Willa raced outside to the barn. She had groomed and fed Starbuck and Buttercup early that morning but wanted them to be extra ready for Kate.
From their stalls both ponies seemed happy to see Willa again. Buttercup greeted Willa with a friendly snort. Starbuck nickered softly.
Also there to greet Willa was Amos. The frisky little puppy was Buttercup’s best friend and could almost always be found in the barn.
After petting Amos, Willa turned to Starbuck. “We’re getting a visitor today,” she said, stroking the gentle mare’s butterscotch-colored forehead. “And I want you to be on your best behavior for her. Okay, girl?”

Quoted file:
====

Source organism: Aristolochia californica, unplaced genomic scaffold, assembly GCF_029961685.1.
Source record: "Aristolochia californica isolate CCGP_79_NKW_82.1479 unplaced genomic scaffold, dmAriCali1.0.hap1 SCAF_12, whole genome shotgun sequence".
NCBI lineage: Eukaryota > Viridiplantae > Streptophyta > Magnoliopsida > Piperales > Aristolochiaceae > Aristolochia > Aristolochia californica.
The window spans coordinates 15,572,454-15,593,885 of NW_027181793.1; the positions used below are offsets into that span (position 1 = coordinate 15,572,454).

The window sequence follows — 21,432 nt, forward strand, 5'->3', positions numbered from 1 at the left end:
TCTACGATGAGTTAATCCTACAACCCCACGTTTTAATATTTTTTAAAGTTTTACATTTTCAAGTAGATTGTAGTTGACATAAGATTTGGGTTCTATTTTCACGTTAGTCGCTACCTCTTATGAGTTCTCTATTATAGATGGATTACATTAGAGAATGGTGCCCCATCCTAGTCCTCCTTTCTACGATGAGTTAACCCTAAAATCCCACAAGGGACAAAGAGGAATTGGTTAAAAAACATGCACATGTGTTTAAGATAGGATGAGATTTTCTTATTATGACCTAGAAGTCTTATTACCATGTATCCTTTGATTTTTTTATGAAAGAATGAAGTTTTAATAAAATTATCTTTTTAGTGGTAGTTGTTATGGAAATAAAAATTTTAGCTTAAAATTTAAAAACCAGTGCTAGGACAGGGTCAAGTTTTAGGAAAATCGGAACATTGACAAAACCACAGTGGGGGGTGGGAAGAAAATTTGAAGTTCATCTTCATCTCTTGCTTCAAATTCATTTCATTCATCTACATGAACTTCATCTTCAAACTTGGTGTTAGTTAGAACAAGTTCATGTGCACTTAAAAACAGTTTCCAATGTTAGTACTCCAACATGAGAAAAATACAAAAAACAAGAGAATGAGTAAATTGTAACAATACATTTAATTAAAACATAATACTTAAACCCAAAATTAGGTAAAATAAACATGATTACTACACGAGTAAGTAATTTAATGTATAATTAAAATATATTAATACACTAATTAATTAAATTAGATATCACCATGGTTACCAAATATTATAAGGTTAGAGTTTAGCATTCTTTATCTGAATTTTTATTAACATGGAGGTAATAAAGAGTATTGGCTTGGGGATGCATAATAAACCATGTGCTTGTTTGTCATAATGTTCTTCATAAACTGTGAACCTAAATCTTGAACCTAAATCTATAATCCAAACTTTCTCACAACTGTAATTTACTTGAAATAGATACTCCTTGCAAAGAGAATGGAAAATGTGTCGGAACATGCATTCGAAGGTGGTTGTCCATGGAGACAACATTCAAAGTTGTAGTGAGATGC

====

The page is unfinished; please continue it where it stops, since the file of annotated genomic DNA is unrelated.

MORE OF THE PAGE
Starbuck answered with a puff of breath from her nostrils. To Willa it sounded more like a purr than a snort.
Willa knew Starbuck was special the moment she was delivered to Miller Farm, her grandma Edna’s pet sanctuary. Willa and Ben nursed
Starbuck’s injured leg until she was well enough to ride—then she walked all the way to the Dunlaps’ house, where she knew she belonged.
Now Willa had her own pony, but not just any pony. Starbuck was born on Assateague Island across the bay, world famous for its two herds of wild ponies.
Buttercup let out a confident whinny as if to say, What about me? Willa turned to pat Buttercup’s velvety muzzle. The chestnut mare with the star between her eyes belonged to her friend Sarah’s family, the Starlings. For now Buttercup was an honored guest at Misty Inn, just like Kate would be.
As Willa flicked a piece of hay from Buttercup’s mane, she thought again about Kate. Back in Chicago they’d done almost